Bottom-rated Pontiac schools to state: ‘Leave us alone’

Shawn D. Lewis
The Detroit News

The Pontiac Public School District has a message for Lansing: “Leave us alone.”

The president of the district’s teachers’ union says Pontiac High School remains in the bottom five percent of the state’s schools academically, but slowly is improving. Pontiac educators have not received official notice that the high school is in jeopardy of closing, but stakeholders are trying to ensure it does not happen.

“We have an outstanding school district with very dedicated employees and we want control over our own goals and objectives and don’t want to be dictated to by the state with threats over our head,” said Pontiac Education Association President Aimee McKeever.

The Michigan Department of Education will release a new top-to-bottom list of academic performance by the end of January. School Reform Officer Natasha Baker will then lead a review of the bottom 5 percent of schools and make recommended actions for the 2017-2018 school year, spokesman Kurt Weiss said Wednesday.

The Republican chairman of the Michigan Senate Education Committee has called for the repeal of the state’s “failing schools” law.

The district’s attempt to head off a school closing gained the attention of Princess Moss, secretary-treasurer of the National Education Association who flew in from Washington, D.C., to participate in a Wednesday afternoon rally in front of the high school.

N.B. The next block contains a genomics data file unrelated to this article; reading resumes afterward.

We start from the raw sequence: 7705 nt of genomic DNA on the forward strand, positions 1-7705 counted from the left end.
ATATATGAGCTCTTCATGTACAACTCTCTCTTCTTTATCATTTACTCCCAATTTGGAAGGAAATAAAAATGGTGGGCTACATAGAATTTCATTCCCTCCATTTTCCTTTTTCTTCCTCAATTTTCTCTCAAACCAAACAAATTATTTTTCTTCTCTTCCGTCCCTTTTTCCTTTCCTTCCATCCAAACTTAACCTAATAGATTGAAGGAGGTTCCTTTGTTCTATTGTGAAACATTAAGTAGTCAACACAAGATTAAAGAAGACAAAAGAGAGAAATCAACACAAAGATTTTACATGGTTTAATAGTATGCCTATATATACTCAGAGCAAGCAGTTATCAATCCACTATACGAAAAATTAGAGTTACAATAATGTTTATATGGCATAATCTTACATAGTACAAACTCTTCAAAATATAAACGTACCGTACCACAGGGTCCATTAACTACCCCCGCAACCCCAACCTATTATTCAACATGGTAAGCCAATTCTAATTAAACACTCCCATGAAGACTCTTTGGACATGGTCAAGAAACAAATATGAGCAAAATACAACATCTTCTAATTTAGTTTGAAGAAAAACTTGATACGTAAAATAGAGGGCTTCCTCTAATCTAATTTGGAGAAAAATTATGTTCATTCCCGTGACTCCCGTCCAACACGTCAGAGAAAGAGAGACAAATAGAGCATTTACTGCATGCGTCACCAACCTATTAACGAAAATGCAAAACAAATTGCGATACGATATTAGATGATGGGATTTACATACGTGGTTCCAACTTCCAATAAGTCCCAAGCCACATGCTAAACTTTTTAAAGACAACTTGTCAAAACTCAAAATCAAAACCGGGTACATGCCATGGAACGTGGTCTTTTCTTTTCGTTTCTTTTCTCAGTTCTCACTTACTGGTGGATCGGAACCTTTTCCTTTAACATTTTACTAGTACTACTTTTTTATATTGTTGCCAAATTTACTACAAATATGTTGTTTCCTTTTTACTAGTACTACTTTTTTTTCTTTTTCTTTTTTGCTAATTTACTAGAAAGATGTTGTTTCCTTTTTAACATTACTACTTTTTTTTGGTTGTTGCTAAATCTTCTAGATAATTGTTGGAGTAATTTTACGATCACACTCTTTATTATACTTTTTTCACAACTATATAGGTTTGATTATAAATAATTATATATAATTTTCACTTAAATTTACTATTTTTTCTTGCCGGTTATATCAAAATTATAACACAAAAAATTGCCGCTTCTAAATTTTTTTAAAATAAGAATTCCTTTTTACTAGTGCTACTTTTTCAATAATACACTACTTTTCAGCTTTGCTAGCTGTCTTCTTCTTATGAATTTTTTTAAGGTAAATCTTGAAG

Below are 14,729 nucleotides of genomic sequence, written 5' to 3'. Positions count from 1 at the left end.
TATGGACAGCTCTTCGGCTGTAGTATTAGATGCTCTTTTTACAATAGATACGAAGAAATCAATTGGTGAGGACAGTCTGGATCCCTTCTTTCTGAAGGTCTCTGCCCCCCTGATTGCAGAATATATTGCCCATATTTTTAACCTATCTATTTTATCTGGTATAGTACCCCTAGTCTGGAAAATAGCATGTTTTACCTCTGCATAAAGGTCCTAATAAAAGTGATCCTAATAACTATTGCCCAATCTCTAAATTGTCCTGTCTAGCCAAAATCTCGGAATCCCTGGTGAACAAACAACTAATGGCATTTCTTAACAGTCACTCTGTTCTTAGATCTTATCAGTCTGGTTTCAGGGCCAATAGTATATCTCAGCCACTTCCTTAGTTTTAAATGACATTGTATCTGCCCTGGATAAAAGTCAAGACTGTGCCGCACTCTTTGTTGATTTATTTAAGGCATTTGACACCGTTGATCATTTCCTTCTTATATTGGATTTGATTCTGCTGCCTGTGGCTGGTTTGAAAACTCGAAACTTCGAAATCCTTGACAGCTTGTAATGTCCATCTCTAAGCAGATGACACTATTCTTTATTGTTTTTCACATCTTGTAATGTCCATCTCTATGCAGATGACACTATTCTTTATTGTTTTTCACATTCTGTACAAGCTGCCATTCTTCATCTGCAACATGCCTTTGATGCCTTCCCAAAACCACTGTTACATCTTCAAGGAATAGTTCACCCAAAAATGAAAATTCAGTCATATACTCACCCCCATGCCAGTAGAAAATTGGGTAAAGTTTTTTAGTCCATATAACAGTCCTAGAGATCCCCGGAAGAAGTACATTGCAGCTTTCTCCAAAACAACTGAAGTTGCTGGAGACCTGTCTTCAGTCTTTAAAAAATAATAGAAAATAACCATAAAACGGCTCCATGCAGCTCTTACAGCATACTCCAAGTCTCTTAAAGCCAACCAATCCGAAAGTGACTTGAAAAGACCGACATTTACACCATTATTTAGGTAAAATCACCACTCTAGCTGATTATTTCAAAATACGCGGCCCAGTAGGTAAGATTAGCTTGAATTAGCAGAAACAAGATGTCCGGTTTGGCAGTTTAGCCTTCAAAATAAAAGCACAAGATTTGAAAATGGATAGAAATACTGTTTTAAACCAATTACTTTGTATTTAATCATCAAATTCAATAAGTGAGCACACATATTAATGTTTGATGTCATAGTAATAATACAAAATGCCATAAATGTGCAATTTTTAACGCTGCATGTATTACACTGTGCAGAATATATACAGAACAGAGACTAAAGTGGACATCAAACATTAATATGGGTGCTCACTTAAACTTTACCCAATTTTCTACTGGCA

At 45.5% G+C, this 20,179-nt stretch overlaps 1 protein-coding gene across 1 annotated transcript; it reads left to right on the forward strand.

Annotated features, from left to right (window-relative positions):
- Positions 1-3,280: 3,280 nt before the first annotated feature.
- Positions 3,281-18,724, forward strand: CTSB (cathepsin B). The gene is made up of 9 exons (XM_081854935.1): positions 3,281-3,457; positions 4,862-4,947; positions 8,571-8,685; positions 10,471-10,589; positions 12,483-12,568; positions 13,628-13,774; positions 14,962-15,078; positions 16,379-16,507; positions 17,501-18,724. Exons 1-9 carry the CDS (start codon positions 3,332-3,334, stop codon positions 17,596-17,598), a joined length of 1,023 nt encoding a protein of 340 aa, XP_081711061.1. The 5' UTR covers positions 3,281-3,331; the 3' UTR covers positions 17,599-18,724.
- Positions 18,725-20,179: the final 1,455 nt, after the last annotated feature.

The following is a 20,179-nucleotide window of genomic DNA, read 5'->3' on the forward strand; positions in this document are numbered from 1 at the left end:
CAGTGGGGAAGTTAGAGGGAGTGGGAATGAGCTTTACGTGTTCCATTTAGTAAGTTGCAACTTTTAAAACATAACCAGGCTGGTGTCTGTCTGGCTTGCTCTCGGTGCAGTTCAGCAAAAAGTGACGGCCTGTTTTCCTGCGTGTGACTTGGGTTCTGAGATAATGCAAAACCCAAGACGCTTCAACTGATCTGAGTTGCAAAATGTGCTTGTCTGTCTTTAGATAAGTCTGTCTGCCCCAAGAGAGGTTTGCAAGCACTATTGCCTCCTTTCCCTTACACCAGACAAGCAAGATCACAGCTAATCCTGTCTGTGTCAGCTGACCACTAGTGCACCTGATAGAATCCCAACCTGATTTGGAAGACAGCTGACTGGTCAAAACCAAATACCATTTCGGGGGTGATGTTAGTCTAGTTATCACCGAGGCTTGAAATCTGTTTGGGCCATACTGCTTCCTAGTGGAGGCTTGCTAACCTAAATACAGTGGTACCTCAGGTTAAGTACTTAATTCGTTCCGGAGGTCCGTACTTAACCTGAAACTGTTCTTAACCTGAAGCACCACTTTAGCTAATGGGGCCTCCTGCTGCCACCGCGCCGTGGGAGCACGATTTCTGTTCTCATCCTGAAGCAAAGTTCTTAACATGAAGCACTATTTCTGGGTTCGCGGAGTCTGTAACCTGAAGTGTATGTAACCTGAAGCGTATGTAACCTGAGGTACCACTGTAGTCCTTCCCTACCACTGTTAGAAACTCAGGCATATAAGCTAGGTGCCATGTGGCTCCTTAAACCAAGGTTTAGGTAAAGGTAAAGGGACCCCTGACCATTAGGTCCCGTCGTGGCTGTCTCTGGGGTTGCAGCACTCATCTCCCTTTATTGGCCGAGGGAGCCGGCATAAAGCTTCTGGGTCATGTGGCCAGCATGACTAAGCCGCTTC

“We are putting people on notice that this is not just about Pontiac,” said Moss. “The concern for the NEA is about Betsy DeVos and what is happening to the whole concept of public education. What do you do with students when a school is closed?” said Moss of the nation’s largest teachers union. “Most likely they will be sent to a charter school, which seems to be the trend in Michigan and is a Betsy DeVos way of thinking.”

DeVos is a longtime charter school proponent and President-elect Donald Trump’s nominee for education secretary. The NEA opposes her.

District Superintendent Kelley Williams called the rally premature.

“The high school has been on the priority list for several years, but no one has shown me a list saying the high school is going to be closed,” said Williams. “We have shown some improvement and will continue to work on our plan to improve academically.”

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